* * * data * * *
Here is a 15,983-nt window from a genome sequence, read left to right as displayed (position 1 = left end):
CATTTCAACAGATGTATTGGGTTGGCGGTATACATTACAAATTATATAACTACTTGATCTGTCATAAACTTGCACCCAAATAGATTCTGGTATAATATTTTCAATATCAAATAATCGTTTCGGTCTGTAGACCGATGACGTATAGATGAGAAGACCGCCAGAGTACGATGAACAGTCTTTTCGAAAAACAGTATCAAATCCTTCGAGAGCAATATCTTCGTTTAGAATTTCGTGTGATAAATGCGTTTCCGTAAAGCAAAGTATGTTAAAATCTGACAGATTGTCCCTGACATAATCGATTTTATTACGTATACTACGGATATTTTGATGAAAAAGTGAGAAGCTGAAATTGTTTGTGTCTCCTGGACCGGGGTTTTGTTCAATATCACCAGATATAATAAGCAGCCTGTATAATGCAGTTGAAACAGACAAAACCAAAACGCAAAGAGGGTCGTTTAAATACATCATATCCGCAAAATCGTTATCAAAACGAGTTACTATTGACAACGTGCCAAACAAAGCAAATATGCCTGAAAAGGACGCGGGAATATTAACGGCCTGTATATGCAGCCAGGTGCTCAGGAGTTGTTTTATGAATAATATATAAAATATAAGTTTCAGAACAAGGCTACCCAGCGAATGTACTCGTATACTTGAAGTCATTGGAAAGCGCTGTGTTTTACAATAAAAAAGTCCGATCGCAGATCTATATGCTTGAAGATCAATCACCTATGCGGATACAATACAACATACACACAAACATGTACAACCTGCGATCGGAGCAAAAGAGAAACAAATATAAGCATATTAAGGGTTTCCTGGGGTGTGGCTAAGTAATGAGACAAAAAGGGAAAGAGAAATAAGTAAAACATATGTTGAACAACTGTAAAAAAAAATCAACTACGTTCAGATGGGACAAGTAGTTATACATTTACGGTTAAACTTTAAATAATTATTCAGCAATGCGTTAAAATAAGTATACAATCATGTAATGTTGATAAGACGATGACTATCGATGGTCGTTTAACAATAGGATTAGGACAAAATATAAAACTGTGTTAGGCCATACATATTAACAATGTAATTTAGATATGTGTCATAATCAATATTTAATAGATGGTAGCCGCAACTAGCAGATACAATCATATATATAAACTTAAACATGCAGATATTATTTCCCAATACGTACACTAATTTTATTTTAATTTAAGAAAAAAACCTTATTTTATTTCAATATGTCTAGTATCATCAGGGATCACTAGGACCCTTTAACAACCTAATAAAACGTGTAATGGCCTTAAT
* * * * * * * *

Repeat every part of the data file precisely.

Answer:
Here is a 15,983-nt window from a genome sequence, read left to right as displayed (position 1 = left end):
CATTTCAACAGATGTATTGGGTTGGCGGTATACATTACAAATTATATAACTACTTGATCTGTCATAAACTTGCACCCAAATAGATTCTGGTATAATATTTTCAATATCAAATAATCGTTTCGGTCTGTAGACCGATGACGTATAGATGAGAAGACCGCCAGAGTACGATGAACAGTCTTTTCGAAAAACAGTATCAAATCCTTCGAGAGCAATATCTTCGTTTAGAATTTCGTGTGATAAATGCGTTTCCGTAAAGCAAAGTATGTTAAAATCTGACAGATTGTCCCTGACATAATCGATTTTATTACGTATACTACGGATATTTTGATGAAAAAGTGAGAAGCTGAAATTGTTTGTGTCTCCTGGACCGGGGTTTTGTTCAATATCACCAGATATAATAAGCAGCCTGTATAATGCAGTTGAAACAGACAAAACCAAAACGCAAAGAGGGTCGTTTAAATACATCATATCCGCAAAATCGTTATCAAAACGAGTTACTATTGACAACGTGCCAAACAAAGCAAATATGCCTGAAAAGGACGCGGGAATATTAACGGCCTGTATATGCAGCCAGGTGCTCAGGAGTTGTTTTATGAATAATATATAAAATATAAGTTTCAGAACAAGGCTACCCAGCGAATGTACTCGTATACTTGAAGTCATTGGAAAGCGCTGTGTTTTACAATAAAAAAGTCCGATCGCAGATCTATATGCTTGAAGATCAATCACCTATGCGGATACAATACAACATACACACAAACATGTACAACCTGCGATCGGAGCAAAAGAGAAACAAATATAAGCATATTAAGGGTTTCCTGGGGTGTGGCTAAGTAATGAGACAAAAAGGGAAAGAGAAATAAGTAAAACATATGTTGAACAACTGTAAAAAAAAATCAACTACGTTCAGATGGGACAAGTAGTTATACATTTACGGTTAAACTTTAAATAATTATTCAGCAATGCGTTAAAATAAGTATACAATCATGTAATGTTGATAAGACGATGACTATCGATGGTCGTTTAACAATAGGATTAGGACAAAATATAAAACTGTGTTAGGCCATACATATTAACAATGTAATTTAGATATGTGTCATAATCAATATTTAATAGATGGTAGCCGCAACTAGCAGATACAATCATATATATAAACTTAAACATGCAGATATTATTTCCCAATACGTACACTAATTTTATTTTAATTTAAGAAAAAAACCTTATTTTATTTCAATATGTCTAGTATCATCAGGGATCACTAGGACCCTTTAACAACCTAATAAAACGTGTAATGGCCTTAAT